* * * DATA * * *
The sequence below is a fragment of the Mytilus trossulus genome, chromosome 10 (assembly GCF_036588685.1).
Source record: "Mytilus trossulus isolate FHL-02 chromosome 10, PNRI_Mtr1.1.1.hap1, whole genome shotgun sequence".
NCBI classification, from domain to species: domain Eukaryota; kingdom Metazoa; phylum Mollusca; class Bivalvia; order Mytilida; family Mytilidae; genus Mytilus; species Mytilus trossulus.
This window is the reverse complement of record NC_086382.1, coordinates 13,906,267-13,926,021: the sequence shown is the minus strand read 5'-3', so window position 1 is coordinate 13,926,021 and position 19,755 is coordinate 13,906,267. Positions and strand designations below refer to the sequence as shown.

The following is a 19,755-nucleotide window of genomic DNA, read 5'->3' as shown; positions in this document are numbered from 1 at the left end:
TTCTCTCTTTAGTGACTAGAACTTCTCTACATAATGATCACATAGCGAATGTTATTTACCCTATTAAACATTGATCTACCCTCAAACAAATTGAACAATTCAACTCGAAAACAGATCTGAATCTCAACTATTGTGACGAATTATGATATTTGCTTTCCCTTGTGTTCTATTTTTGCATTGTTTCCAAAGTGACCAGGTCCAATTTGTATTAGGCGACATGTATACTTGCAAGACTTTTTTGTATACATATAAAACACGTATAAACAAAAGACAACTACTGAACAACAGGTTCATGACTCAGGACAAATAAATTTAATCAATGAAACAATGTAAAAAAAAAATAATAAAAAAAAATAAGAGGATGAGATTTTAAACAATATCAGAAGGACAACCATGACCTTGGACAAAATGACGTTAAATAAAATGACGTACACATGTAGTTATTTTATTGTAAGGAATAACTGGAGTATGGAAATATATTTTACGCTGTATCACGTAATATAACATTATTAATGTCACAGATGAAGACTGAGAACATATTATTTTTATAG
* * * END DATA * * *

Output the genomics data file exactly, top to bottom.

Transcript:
The sequence below is a fragment of the Mytilus trossulus genome, chromosome 10 (assembly GCF_036588685.1).
Source record: "Mytilus trossulus isolate FHL-02 chromosome 10, PNRI_Mtr1.1.1.hap1, whole genome shotgun sequence".
NCBI classification, from domain to species: domain Eukaryota; kingdom Metazoa; phylum Mollusca; class Bivalvia; order Mytilida; family Mytilidae; genus Mytilus; species Mytilus trossulus.
This window is the reverse complement of record NC_086382.1, coordinates 13,906,267-13,926,021: the sequence shown is the minus strand read 5'-3', so window position 1 is coordinate 13,926,021 and position 19,755 is coordinate 13,906,267. Positions and strand designations below refer to the sequence as shown.

The following is a 19,755-nucleotide window of genomic DNA, read 5'->3' as shown; positions in this document are numbered from 1 at the left end:
TTCTCTCTTTAGTGACTAGAACTTCTCTACATAATGATCACATAGCGAATGTTATTTACCCTATTAAACATTGATCTACCCTCAAACAAATTGAACAATTCAACTCGAAAACAGATCTGAATCTCAACTATTGTGACGAATTATGATATTTGCTTTCCCTTGTGTTCTATTTTTGCATTGTTTCCAAAGTGACCAGGTCCAATTTGTATTAGGCGACATGTATACTTGCAAGACTTTTTTGTATACATATAAAACACGTATAAACAAAAGACAACTACTGAACAACAGGTTCATGACTCAGGACAAATAAATTTAATCAATGAAACAATGTAAAAAAAAAATAATAAAAAAAAATAAGAGGATGAGATTTTAAACAATATCAGAAGGACAACCATGACCTTGGACAAAATGACGTTAAATAAAATGACGTACACATGTAGTTATTTTATTGTAAGGAATAACTGGAGTATGGAAATATATTTTACGCTGTATCACGTAATATAACATTATTAATGTCACAGATGAAGACTGAGAACATATTATTTTTATAG